Sunday, 9 May 2010
REVIEW: "A Nightmare On Elm Street" (18)
You have to hand it to Platinum Dunes. They sure know how to polish a turd. It's just a shame that they're polishing it with someone else's diarrhoea. This is, after all, the production company behind such non-event reimaginings as The Texas Chainsaw Massacre, The Amityville Horror and (perhaps worst of all) last year's Friday the 13th rehash. And in a couple of years time they're going to subject audiences everywhere to a new take on Alfred Hitchcock's The Birds, perhaps the worst idea since Gus Vant Sant decided to splash his masturbatory Psycho fantasies all over the big screen. (Let's hope the sudden infamy of avian camcorder epic Birdemic has taken the wind out of those sails.) In all honesty, their neverending obsession with hoovering up the rights to classic horror properties & remaking them in perhaps the most brain-meltingly awful way possible puts them only a couple of notches above the efforts of D-list direct-to-DVD merchants The Asylum, producers of such as low-rent hatchet jobs as and the forthcoming Paranormal Entity, The Da Vinci Treasure and, yes, Titanic 2 (to be fair to the guys at The Asylum, who are really passionate about what they do and completely understand their audience in every respect, has there ever been a film with a title quite as tantalising as Mega Piranha?)
Having said all of that, the fact that their new-fangled A Nightmare on Elm Street doesn't make you want to stick your face in the nearest smoothie-blender is a definite step in the right direction. Don't get me wrong, it's not exactly good. In fact, it's pretty damn despicable, but it's still probably the most watchable effort yet from PD. Admittedly that's like saying one giant sack of shit is only slightly less shitty than another. In any event, general consensus seems to be that it's an inferior retread of a horror classic. Let's be clear: time has not been kind to Wes Craven's film. The performances are cheesy, the special effects ropey and and the whole thing comes across as a cheap and cheerful exercise in pulp filmmaking. Ditto the remake - it does exactly what it says on the tin. If what it says on the tin is “Danger: Fucking Awful Movie.”
The main plot beats are familiar from the original...a group of teenagers are stalked in their dreams (IN THEIR DREAMS!) by a mysteriously scarred and surprisingly quippy psycho-killer called Freddy Krueger. One by one, and in increasingly gory circumstances, they start getting bumped off in the night. The implications are clear: if you sleep, you dream, and if you dream, you die....
Making his debut here is music video veteran Sam Bayer, the guy behind Nirvana's iconic Smells Like Teen Spirit video among others. Bayer clearly knows how to make things look real swell because the production values on display are superior to anything in the original franchise. The problem is that he directs it (yes!) like a music video, concentrating on the inherent prettiness of it all instead of making any attempt to deliver any genuine horror. The scares, for what they're worth, are of the standard jack-in-the box variety, lots of jumps but no real chills, and there's way too much reliance on CG blood 'n' guts - the lack of any real visceral threat downgrades the peril levels significantly. (Logic fans beware! In his review – which you can find right here – the News of the World's Robbie Collin points out an interesting thing: in the original movie, Freddy was a child killer, whereas in the remake he's a paedophile who never really shows any interest in killing his victims...SO, what's his motivation for dream-stalking them to death all those years later? Revenge? If he wanted that, surely he could just haunt the dreams of the kids' parents? Brain..hurts....)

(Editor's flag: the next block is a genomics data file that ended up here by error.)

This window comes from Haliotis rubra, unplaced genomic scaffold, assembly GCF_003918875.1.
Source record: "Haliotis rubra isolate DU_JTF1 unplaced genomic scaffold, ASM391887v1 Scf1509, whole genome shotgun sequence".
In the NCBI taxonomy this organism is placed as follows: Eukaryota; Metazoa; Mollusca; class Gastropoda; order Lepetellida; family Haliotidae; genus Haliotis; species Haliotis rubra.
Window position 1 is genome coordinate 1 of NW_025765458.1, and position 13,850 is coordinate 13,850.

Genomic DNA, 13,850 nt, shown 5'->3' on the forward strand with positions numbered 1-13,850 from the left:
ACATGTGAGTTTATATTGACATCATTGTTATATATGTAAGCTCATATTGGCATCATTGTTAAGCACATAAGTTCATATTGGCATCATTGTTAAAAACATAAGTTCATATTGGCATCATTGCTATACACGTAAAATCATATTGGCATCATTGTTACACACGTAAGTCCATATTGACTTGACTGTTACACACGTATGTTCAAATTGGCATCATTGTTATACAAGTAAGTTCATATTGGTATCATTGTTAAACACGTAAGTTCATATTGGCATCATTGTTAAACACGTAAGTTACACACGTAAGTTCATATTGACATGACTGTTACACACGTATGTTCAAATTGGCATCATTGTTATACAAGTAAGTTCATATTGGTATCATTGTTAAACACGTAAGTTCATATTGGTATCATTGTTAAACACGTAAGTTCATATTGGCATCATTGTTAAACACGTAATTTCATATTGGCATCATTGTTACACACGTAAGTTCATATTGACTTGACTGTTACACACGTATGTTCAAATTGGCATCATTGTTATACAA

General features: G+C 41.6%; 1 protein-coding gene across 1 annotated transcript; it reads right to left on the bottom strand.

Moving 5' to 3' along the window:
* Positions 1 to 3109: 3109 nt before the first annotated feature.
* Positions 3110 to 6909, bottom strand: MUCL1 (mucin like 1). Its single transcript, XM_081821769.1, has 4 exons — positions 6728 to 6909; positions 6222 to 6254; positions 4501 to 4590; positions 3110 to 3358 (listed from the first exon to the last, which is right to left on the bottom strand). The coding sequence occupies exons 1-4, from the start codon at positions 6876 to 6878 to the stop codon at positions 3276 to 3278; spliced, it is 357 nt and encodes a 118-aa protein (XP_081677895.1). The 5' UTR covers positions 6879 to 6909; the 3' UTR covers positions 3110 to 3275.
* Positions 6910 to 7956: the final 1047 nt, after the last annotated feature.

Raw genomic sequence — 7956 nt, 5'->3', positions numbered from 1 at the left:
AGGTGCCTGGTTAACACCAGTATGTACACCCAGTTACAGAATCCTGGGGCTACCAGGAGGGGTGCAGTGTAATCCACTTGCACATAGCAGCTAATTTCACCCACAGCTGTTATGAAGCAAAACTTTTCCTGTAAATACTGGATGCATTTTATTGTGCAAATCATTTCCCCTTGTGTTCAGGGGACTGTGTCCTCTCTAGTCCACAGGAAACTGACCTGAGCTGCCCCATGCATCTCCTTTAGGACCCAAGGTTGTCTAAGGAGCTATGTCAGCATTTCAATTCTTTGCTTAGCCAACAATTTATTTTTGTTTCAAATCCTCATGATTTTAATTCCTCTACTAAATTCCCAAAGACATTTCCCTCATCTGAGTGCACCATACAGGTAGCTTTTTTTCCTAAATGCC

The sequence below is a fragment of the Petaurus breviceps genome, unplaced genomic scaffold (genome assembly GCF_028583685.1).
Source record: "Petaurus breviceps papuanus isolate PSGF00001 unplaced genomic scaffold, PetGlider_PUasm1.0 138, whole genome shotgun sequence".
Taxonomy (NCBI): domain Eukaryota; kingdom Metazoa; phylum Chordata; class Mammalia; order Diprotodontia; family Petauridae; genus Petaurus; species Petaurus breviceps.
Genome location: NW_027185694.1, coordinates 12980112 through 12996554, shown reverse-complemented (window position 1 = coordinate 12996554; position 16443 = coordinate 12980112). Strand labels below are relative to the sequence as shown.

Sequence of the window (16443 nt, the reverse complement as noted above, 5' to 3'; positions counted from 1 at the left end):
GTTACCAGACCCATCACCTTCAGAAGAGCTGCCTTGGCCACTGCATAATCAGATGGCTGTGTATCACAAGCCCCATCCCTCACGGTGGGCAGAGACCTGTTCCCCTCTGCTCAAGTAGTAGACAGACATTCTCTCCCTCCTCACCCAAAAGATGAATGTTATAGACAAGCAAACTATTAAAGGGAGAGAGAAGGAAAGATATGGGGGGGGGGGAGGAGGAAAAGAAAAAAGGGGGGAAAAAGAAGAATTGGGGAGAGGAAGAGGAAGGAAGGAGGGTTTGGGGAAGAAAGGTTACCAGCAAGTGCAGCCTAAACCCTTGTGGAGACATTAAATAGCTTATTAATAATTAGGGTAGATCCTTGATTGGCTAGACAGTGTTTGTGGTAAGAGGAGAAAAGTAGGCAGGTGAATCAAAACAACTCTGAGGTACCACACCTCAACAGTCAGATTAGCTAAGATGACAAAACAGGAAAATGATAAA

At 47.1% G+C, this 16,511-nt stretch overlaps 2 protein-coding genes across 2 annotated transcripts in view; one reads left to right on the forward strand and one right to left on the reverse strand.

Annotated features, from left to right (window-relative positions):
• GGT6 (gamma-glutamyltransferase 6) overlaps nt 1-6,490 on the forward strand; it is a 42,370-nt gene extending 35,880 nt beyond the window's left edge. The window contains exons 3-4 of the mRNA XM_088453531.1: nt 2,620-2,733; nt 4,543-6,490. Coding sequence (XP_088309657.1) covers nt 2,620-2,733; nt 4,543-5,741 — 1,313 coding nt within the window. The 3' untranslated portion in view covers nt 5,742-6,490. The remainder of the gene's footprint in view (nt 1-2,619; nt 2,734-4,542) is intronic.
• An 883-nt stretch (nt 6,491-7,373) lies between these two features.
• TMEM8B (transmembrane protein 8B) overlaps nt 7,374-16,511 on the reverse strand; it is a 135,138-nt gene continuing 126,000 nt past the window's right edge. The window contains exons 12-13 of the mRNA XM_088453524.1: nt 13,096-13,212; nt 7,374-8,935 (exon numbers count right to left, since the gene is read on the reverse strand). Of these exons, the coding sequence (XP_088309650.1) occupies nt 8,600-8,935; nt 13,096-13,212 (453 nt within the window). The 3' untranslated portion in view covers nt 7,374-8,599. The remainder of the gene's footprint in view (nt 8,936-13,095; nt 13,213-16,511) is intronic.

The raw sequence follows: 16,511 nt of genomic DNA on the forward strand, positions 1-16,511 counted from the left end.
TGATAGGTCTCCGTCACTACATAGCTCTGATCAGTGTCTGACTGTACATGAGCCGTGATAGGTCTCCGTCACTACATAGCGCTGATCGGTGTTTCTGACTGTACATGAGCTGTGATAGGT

Jackie Earle Haley is perfectly fine as a modern-day Freddy Krueger, the murdering paedo dream bastard it's okay to like. He never looks like he's enjoying it quite as much as Robert Englund, and he definitely cranks down the camp compared with the original series, but it's a solid turn that probably suffers a little in comparison with the sheer psychopathic relish he brought to his portrayal of Rorschach in Zach Snyder's Watchmen adaptation. The rest of the cast don't really figure, cast more for their 90210 looks than any requirement to bring any superfluous depth or motivation to their characters. But wasn't that the same with the original? The only reason Johnny Depp got cast was because he was pretty. To his credit, and like Craven before him, Bayer knows that the real star of the movie is Krueger. Sure enough, he wastes no time introducing his bogeyman in a full reveal right there in the opening sequence. Is he scary? Sort of, in a “he's behind you” kinda way, but anyone expecting genuine terror will be disappointed...Harvey Dent's scars in The Dark Knight were more fearsome. But that's the Nightmare remake all over – one knife short of a full set.